Hamelin Bay became the place where more than 150 whales have stranded again, this bay attracts the sea creatures in a magical and unexplainable way, say the officials from the state’s Department of Biodiversity, Conservation and Attractions.
The Fisheries Department reports that mass whales stranding has already happened before several times. So far, the biologists don’t find out the reason why the sea animals do it. In 2009 and 2015, almost on the same date at the same location, the cases of a mass whales beaching were registered.
According to the wildlife officials, the biggest mass stranding of whales in WA was in Dunsborough in August 1996, when 320 long-finned pilot whales beached themselves. Actually, there’s an area off New Zealand called Golden Bay where there are strandings involving pilot whales almost annually, like a weird scheduled event.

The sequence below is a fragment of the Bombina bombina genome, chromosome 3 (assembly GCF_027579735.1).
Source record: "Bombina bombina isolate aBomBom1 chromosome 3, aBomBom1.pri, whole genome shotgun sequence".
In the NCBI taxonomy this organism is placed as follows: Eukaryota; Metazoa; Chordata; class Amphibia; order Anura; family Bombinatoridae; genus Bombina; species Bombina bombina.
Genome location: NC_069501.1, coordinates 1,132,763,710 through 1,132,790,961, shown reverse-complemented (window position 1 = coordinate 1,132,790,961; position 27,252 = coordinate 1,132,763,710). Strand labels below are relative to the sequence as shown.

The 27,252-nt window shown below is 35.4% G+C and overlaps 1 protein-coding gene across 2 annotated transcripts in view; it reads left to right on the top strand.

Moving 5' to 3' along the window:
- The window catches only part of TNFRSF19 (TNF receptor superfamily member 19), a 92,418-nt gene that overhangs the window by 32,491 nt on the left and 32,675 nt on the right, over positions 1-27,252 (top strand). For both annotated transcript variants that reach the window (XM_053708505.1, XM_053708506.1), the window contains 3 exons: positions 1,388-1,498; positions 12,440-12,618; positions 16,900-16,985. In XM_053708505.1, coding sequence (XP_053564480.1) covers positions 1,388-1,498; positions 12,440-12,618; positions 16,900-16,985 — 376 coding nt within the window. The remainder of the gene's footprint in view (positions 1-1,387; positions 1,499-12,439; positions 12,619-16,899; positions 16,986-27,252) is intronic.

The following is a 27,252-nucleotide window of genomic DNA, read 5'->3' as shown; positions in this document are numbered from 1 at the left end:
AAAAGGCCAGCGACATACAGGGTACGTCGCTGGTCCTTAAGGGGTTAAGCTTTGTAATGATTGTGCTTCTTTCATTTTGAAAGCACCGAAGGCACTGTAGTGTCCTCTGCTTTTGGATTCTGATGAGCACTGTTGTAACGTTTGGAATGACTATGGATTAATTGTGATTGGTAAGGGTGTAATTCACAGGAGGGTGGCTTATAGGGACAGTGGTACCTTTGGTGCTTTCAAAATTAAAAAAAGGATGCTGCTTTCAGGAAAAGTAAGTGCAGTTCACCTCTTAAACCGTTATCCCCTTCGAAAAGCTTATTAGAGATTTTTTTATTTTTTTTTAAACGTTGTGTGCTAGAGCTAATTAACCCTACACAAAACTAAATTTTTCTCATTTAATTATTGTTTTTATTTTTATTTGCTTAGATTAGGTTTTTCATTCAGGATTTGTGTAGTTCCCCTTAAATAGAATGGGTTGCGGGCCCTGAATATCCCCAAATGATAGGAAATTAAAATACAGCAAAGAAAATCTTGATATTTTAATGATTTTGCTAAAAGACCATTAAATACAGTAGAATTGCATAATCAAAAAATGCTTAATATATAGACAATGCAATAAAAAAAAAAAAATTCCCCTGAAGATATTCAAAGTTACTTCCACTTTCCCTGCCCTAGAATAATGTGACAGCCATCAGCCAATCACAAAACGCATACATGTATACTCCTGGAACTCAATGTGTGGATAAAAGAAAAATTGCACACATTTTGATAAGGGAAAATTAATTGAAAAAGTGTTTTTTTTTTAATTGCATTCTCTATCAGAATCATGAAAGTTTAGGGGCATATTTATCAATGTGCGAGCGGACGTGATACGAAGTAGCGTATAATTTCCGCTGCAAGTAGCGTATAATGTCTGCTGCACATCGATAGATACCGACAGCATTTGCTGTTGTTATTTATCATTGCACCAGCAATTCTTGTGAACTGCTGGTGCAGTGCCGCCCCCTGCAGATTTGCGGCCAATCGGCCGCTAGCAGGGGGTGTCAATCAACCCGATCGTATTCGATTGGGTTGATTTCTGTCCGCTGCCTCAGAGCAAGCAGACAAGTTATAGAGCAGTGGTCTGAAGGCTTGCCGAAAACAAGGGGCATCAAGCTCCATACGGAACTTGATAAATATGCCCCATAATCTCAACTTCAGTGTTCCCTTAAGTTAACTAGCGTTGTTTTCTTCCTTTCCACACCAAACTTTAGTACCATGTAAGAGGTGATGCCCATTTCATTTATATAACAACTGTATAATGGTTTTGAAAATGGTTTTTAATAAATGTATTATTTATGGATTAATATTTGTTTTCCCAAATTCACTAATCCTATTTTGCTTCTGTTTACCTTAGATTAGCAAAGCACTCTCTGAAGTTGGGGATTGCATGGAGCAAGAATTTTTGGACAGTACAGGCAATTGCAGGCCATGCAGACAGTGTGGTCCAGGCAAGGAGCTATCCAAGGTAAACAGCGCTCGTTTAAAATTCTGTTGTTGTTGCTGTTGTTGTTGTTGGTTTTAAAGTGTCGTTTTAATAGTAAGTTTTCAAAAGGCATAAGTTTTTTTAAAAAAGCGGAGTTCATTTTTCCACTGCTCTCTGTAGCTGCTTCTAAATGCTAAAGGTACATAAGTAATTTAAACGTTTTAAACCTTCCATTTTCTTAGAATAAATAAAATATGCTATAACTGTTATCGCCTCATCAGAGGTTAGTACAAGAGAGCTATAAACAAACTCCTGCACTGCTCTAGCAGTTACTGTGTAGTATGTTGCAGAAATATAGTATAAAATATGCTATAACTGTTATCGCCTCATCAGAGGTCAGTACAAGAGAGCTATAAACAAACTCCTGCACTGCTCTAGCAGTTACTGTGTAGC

Whales on the Australian beach: the rescue operation’s details
On Friday, more than 150 whales became stranded on a Western Australia beach, and the poor weather conditions made the rescue operation complex. But by nightfall, all but seven of the whales were dead, according to the state’s DBCA.
“Most of the whales beached themselves on dry land overnight and have not survived,”
said Jeremy Chick of the department’s Parks and Wildlife Service, who was overseeing the rescue attempt.
Seven surviving whales were headed to deeper water, thanks to the joint efforts of hundred volunteers, wildlife personnel and veterinarians who arrived the Western Australia beach to make their contribution to the rescue operation. Unfortunately, weather conditions there and the threat of sharks — enticed by thousands of pounds of flesh — were impeding their brave efforts.